by Dawn Wiseman
The three or four years spent on undergraduate degrees are pretty much academically saturated. Providing an appropriate survey of English literature, a grounding in art history or the skills demands a lot of time, and often there is little left over for the more theoretical and esoteric side of academia.
Upon entering graduate school, where theory can be daunting to the uninitiated, some students feel a little overwhelmed. Five Concordia PhD candidates from the Humanities doctoral program are taking a novel approach to addressing this issue.
"Our motto," explained Mark Rozahegy, one of the PhD students, "is A Theoretical Education for the Academic World." A play on Concordia's well-known motto, to be sure, but Rozahegy and his colleagues -- Meredith Brown, Benet Davetian, Mark Lajoie and Terry Provost -- take their theory seriously.
This term they are offering a free, team-taught course called Late Twentieth Century Thought. The course aims to provide undergraduate students with an introduction to the work of such thinkers as Jacques Derrida, Louis Althusser, Antonio Gramsci, Homi Bhabha and Michel Foucault.
Although there are no assignments in the course, there is an extensive reading list from which the instructors will draw their lecture material.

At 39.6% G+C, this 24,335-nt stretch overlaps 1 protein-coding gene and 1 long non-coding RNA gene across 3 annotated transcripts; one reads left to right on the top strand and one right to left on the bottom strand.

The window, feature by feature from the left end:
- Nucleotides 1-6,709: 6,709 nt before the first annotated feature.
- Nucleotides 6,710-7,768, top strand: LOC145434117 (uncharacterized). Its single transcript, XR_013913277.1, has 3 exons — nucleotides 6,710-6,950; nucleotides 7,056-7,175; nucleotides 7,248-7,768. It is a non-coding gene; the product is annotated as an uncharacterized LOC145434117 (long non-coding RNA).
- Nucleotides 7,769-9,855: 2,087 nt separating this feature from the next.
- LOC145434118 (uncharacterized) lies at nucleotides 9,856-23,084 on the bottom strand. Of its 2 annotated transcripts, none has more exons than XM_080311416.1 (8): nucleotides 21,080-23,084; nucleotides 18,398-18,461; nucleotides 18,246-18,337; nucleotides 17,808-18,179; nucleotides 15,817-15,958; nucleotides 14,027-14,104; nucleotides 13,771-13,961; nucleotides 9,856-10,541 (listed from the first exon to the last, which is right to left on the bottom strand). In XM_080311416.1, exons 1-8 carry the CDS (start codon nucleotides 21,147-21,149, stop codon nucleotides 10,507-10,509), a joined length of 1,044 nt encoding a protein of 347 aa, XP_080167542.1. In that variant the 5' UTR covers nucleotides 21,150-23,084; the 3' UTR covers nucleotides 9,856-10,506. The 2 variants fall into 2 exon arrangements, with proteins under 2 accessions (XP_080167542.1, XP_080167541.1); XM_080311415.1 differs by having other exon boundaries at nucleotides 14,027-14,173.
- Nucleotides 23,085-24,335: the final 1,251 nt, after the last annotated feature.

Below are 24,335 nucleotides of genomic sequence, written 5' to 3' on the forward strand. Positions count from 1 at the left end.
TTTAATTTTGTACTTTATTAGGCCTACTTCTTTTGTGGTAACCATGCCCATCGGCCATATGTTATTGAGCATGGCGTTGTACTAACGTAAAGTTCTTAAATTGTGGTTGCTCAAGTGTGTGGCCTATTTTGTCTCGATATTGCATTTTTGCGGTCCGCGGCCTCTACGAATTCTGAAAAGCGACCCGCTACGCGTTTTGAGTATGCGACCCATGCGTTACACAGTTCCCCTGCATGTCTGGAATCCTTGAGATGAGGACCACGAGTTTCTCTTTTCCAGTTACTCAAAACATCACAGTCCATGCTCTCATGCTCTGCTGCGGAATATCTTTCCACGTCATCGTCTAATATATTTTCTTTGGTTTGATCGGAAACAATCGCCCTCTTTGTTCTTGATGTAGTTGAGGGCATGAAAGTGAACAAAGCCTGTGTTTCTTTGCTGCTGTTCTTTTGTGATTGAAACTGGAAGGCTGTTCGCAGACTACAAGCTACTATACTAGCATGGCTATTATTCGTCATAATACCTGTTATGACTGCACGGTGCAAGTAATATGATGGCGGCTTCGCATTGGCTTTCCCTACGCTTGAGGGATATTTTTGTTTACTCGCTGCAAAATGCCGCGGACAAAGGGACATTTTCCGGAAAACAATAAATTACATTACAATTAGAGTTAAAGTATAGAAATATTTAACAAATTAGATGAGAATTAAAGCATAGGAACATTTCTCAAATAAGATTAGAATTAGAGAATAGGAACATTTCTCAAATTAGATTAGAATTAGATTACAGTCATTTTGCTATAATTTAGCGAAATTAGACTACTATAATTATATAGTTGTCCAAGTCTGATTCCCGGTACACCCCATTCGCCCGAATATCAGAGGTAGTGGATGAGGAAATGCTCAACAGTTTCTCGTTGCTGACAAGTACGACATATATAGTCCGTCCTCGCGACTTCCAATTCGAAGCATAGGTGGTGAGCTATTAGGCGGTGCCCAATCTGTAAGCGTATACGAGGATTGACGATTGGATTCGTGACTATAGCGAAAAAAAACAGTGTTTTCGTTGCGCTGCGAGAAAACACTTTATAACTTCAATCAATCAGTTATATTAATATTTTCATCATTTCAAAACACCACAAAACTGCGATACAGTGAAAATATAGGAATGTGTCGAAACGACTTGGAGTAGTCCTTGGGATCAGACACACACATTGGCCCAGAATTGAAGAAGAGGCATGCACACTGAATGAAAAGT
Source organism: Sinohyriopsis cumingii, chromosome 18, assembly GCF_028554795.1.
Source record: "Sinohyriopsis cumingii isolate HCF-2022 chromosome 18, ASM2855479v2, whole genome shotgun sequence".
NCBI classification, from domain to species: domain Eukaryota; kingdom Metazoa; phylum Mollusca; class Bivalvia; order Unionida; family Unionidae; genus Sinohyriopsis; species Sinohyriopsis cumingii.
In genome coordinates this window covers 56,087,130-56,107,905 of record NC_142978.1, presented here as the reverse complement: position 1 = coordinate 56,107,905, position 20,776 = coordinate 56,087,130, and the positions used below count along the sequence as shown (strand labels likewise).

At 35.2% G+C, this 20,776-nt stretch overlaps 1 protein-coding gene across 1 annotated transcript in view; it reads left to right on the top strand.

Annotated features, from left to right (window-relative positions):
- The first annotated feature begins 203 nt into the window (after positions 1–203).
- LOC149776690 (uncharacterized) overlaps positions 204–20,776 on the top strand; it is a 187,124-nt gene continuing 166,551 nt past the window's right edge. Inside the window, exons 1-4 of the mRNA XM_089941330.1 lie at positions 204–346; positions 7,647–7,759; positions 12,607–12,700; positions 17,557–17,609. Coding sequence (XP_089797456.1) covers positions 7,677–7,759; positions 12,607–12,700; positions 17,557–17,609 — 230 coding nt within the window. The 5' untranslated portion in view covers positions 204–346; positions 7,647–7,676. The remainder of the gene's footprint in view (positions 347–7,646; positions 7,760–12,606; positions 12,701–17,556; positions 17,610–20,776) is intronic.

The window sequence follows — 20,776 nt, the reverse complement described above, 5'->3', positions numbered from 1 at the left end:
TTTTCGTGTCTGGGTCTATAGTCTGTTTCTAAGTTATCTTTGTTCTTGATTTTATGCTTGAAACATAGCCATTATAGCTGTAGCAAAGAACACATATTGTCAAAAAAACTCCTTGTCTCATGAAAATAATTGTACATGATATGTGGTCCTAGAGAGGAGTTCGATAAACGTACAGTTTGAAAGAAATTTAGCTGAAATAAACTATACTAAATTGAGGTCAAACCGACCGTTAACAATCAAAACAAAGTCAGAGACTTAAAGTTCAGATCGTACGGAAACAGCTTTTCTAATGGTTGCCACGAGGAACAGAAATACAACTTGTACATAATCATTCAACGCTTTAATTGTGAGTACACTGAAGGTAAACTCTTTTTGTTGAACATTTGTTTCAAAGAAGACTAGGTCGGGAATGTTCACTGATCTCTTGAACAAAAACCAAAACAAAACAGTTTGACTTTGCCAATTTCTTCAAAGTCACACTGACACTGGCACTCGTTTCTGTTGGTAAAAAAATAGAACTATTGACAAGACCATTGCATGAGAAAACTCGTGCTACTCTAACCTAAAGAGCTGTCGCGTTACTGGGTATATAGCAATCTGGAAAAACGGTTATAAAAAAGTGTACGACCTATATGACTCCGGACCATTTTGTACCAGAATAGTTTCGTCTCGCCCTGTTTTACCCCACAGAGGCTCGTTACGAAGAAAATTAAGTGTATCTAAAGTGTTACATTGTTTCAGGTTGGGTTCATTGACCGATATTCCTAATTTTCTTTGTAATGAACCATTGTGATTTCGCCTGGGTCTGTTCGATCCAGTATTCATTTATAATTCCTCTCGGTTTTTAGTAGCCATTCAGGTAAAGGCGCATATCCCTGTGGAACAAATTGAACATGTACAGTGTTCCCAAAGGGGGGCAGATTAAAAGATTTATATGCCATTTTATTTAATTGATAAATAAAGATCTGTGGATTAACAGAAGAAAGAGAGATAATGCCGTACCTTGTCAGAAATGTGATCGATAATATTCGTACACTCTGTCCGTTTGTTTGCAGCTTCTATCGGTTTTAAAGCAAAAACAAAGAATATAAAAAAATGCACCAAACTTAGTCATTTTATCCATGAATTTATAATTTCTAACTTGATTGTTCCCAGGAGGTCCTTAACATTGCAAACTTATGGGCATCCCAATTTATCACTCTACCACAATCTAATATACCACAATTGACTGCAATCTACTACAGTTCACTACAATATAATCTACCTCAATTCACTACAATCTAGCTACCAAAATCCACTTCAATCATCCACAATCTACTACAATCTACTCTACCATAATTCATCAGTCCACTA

The idea for the course came to Rozahegy as a means of trying to simultaneously address two concerns; the first quite common among the undergraduates he knows, and the second particular to Humanities doctoral students.
"I've talked to many undergraduates at Concordia who feel they would like the opportunity to expand their knowledge of theory in preparation for graduate school," he explained.
"Also, since the Humanities program is not affiliated with any undergraduate program, many of its students, including myself, never get a chance to teach in their field before graduation. I thought the free course would benefit both groups. The undergraduates get to develop their understanding of 20th-century thought; the graduates get valuable teaching experience."
While students taking the course do not receive credit, Rozahegy has suggested that with departmental permission, it would make an excellent independent study.
"The student could work with a professor from his or her own department and use the course lectures and readings as the basis for further explorations." In this way, the students could apply what they learn in the class to their own majors.
So far, the response to the course has been positive; there were 20 to 25 students in each of the first two classes. The Graduate Students Association and the Humanities program are also supporting it with funding for materials and expenses.
Rozahegy says that anyone who is interested in the subject matter is welcome to attend. The class is 13 weeks long and is held on Fridays from 1 to 3 p.m. in Room H-539-3.